The strange little cat in Ramon Zürcher’s The Strange Little Cat is a spry orange tabby who darts in and out of the frame, occasionally leaping onto tabletops and getting dutifully tossed to the ground by the humans that mill around an apartment. The film isn’t about the cat per se—though it isn’t really about anything, in the conventional narrative sense—but the cat does serve as a nice metaphor for the film’s style, which concerns itself heavily with the rhythm, movements, and patterns of everyday life. There are undercurrents of drama in the film, but few incidents of actual conflict, much less the satisfaction of three-act story arcs or revelations about any one particular character. It isn’t an experimental film, exactly, nor is it especially radical or unapproachable, despite its dogged resistance to hitting any familiar beats.
But The Strange Little Cat shouldn’t be defined entirely by what is isn’t. Here’s what it is: a beautiful, mysterious, beguiling cinematic doodle, and an absolute master class in mise-en-scène, unfolding in odd, fragmented frames and precisely choreographed movement within those frames. Zürcher has talked about the film being about family, but he doesn’t overreach by trying, within the space of a day and night, to tell the audience everything it needs to know about his characters. It would be impossible, in that time frame, for outside observers to pick up all that information, and Zürcher is keenly aware of it. So he contents himself instead with merely getting a sense of the dynamic of a particularly hectic day. Within the limits it sets for itself, The Strange Little Cat is a sophisticated, high-functioning organism.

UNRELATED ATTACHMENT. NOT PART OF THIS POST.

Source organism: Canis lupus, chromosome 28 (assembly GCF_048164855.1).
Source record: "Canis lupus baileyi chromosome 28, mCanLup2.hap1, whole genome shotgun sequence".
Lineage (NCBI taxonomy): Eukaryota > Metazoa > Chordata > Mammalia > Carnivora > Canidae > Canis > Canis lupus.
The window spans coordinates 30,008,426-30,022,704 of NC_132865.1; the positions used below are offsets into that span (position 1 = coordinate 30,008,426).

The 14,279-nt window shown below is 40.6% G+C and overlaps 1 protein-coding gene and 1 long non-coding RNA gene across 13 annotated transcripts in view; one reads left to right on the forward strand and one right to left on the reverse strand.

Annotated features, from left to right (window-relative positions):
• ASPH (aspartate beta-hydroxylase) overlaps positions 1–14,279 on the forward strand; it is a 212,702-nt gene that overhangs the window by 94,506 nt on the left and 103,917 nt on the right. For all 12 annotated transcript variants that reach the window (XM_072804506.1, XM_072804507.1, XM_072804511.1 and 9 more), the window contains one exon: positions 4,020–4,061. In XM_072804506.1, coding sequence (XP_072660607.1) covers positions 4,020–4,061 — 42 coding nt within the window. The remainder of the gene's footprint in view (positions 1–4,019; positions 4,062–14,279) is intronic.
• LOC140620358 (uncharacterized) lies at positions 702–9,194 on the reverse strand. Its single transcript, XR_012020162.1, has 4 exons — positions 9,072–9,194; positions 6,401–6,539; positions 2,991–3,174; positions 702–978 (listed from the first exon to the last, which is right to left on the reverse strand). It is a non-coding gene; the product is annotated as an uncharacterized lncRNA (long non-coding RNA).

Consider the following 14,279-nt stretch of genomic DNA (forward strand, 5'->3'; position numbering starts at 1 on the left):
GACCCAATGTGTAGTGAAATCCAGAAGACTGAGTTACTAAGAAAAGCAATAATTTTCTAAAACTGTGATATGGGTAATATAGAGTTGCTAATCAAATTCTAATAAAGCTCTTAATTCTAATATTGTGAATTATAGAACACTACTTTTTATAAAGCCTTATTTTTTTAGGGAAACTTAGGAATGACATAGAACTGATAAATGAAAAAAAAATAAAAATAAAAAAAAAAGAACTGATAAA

Hung together by a lovely string interlude called “Pulchritude” from Thee More Shallows, an experimental indie band from San Francisco, The Strange Little Cat offers scenes from a cramped Berlin apartment on a day leading up to a family dinner. If there could be said to be a central figure, it’s “Mother” (Jenny Schily), a woman who seems deeply troubled about something, though her feelings only come out through an odd story about an incident in a movie theater, her indifference to her husband (Matthias Dittmer) when he talks about a near-accident, and subtle shows of hostility. There’s some concern that her grandmother is losing her faculties—periods of forgetfulness, notes that are either misspelled or incomplete—but the film doesn’t follow through on that any more than necessary. Elsewhere, Schily’s young daughter (Mia Kasalo) screams and clowns around while her cousin and uncle work on fixing a busted washing machine.
This all sounds terribly mundane, but all these humans and animals (there’s a dog and a moth, in addition to the cat) and small moments coalesce in a harmony that’s about no more or less than life itself. Making his directorial debut, Zürcher has given The Strange Little Cat the discrete proportions of a short story: The film is only 72 minutes long, and it almost perversely refuses to dramatize when it might better suggest or evoke. Though it’s plenty accomplished enough on its own, it feels like the seedlings of a major filmmaker, the starting point for more expansive works down the line. His second film stands to be a doozy.